# Reply To: Line graph with two y values at opposite ends of the graph

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#37724
Donald Winiecki
Moderator

Thanks for the question!

Our experts want to note first that this is an example where we "follow print." Attached is a quick example of how you could handle this by putting the long horizontal graph across two facing pages, with the Y-coordinate scales arranged exactly as shown in print.

We would like to note that we have attached a "new and improved" graphic <line-graph-sample_Across-facing-pages_MK-Rev2.docx>. The newly attached graphic still uses colors to indicate the actual plotted graph lines. You should use distinct tactile line types for each (more on that below).

Other than that, the image reflects accurate placement of braille around the different parts of the graph.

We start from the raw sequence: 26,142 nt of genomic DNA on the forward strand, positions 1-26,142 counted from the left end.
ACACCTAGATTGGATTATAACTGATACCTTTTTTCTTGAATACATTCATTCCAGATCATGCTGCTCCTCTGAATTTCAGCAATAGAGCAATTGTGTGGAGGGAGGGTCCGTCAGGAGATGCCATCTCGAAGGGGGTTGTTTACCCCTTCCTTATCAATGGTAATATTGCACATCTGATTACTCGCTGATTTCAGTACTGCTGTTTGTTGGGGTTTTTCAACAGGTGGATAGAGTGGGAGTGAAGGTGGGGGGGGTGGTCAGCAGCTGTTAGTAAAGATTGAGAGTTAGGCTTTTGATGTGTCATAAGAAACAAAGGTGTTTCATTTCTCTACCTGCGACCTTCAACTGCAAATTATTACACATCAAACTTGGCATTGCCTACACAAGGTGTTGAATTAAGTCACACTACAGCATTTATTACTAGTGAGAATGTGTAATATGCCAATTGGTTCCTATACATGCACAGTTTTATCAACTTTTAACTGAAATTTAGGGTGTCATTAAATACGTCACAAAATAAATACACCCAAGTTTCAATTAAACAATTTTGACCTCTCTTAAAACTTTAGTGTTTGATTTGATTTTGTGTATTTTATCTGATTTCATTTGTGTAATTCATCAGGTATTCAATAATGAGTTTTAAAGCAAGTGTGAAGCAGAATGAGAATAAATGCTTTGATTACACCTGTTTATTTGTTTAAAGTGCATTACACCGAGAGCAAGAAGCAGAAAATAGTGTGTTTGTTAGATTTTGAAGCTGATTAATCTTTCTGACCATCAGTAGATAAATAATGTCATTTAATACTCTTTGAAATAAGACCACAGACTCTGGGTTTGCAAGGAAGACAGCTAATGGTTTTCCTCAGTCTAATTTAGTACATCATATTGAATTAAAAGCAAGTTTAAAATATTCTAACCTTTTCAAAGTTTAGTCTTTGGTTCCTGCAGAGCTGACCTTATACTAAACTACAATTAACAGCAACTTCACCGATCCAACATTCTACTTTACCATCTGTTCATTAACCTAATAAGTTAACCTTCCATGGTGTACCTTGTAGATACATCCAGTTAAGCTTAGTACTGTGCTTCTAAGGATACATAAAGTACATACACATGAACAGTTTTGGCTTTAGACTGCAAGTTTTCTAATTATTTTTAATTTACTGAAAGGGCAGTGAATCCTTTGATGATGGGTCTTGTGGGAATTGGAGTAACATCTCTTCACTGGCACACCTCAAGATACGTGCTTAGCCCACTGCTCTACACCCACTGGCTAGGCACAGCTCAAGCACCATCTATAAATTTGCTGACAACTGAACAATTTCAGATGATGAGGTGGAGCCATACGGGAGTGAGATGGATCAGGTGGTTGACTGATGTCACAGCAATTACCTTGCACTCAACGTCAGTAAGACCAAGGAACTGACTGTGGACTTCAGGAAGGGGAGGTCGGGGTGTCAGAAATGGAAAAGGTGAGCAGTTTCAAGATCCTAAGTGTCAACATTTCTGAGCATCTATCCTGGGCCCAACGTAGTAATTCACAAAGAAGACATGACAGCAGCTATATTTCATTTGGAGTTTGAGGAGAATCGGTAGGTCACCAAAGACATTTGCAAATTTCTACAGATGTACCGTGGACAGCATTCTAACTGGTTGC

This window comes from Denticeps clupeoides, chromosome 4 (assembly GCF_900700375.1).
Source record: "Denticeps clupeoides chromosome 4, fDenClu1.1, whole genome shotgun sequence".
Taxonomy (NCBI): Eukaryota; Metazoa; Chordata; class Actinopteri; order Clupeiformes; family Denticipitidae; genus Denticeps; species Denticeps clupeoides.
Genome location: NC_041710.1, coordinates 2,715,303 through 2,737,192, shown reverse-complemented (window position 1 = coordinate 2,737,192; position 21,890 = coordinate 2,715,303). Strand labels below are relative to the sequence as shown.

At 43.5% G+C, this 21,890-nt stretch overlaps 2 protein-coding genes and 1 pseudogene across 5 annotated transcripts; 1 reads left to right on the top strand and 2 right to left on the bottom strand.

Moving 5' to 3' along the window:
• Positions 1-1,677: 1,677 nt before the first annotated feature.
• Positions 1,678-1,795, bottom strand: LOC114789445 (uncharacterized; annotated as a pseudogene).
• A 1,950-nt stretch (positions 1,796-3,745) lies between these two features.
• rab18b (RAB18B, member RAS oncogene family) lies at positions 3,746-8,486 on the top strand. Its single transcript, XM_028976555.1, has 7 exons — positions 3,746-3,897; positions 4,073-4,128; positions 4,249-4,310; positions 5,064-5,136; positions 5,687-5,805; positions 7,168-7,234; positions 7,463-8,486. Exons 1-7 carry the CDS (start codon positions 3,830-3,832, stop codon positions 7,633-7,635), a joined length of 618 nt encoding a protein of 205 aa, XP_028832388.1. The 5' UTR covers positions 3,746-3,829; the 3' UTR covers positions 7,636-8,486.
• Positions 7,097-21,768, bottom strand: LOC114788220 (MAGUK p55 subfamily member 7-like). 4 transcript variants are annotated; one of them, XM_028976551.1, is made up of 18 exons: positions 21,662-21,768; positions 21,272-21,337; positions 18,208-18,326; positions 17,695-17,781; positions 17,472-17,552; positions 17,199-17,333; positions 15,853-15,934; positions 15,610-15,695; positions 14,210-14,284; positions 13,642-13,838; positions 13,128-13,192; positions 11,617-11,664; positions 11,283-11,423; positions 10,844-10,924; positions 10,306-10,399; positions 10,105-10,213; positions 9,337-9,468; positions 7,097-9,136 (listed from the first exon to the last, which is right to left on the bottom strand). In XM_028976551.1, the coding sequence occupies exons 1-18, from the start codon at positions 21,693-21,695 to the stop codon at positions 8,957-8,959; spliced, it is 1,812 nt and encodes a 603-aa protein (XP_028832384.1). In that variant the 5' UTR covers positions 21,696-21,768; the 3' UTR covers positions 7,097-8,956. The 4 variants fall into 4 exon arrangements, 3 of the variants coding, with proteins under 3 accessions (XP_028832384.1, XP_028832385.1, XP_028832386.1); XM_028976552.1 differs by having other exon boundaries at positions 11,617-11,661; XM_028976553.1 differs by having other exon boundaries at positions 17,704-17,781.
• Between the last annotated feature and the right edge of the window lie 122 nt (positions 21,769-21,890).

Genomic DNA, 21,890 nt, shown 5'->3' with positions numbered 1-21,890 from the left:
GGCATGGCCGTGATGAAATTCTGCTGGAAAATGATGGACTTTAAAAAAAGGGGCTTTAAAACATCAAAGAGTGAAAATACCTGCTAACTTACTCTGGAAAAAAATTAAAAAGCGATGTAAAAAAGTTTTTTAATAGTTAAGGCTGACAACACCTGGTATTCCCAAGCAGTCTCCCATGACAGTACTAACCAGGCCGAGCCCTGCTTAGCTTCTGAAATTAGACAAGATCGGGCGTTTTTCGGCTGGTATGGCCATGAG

You probably also know the following, but we are including it to be complete for other readers. All of these are found in GSTG 6.6.2.2. GSTG is "Guidelines and Standards for Tactile Graphics" and is found at the following URL on BANA's website http://www.brailleauthority.org/tg/index.html

1. Grid lines should be the least distinct lines on the graph
2. X and Y axis lines should be tactually distinct from and stronger than the grid lines
3. Tick marks may be the same line strength as the X and Y axis lines, and should cross the axes by 1/4" (6mm) on each side
4. The plotted lines should be the boldest and most distinct in the entire graphic.
5. Plotted lines should be solid unless shown as broken lines in print. This is to retain any relationship between line type and the mathematical significance of the line type that was incorporated by the original designers of the print graphic.
6. Each plotted line must be tactually distinct so it can be easily followed by readers. Variations could involve width or height of the lines. This is especially important when plotted lines cross as is shown in your original print example.